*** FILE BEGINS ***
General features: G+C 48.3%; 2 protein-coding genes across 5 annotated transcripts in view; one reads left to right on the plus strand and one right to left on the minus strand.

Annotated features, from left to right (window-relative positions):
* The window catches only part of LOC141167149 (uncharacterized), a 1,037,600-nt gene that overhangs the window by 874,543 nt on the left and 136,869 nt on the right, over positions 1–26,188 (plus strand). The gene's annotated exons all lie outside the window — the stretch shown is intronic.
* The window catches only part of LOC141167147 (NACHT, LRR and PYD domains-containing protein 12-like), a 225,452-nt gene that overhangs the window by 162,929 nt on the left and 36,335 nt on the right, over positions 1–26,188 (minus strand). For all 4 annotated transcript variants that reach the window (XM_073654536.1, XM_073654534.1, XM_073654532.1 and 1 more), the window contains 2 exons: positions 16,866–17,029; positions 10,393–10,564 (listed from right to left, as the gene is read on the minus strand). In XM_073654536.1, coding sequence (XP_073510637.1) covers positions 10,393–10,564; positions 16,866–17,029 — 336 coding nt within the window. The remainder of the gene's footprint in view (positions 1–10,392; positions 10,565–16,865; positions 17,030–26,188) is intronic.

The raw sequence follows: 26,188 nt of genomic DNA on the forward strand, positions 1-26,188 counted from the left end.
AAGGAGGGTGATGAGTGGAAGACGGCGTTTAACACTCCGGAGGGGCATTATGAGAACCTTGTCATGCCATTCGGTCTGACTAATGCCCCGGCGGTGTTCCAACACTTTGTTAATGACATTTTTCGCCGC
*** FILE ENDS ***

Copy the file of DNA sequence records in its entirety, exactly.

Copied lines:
General features: G+C 48.3%; 2 protein-coding genes across 5 annotated transcripts in view; one reads left to right on the plus strand and one right to left on the minus strand.

Annotated features, from left to right (window-relative positions):
* The window catches only part of LOC141167149 (uncharacterized), a 1,037,600-nt gene that overhangs the window by 874,543 nt on the left and 136,869 nt on the right, over positions 1–26,188 (plus strand). The gene's annotated exons all lie outside the window — the stretch shown is intronic.
* The window catches only part of LOC141167147 (NACHT, LRR and PYD domains-containing protein 12-like), a 225,452-nt gene that overhangs the window by 162,929 nt on the left and 36,335 nt on the right, over positions 1–26,188 (minus strand). For all 4 annotated transcript variants that reach the window (XM_073654536.1, XM_073654534.1, XM_073654532.1 and 1 more), the window contains 2 exons: positions 16,866–17,029; positions 10,393–10,564 (listed from right to left, as the gene is read on the minus strand). In XM_073654536.1, coding sequence (XP_073510637.1) covers positions 10,393–10,564; positions 16,866–17,029 — 336 coding nt within the window. The remainder of the gene's footprint in view (positions 1–10,392; positions 10,565–16,865; positions 17,030–26,188) is intronic.

The raw sequence follows: 26,188 nt of genomic DNA on the forward strand, positions 1-26,188 counted from the left end.
AAGGAGGGTGATGAGTGGAAGACGGCGTTTAACACTCCGGAGGGGCATTATGAGAACCTTGTCATGCCATTCGGTCTGACTAATGCCCCGGCGGTGTTCCAACACTTTGTTAATGACATTTTTCGCCGC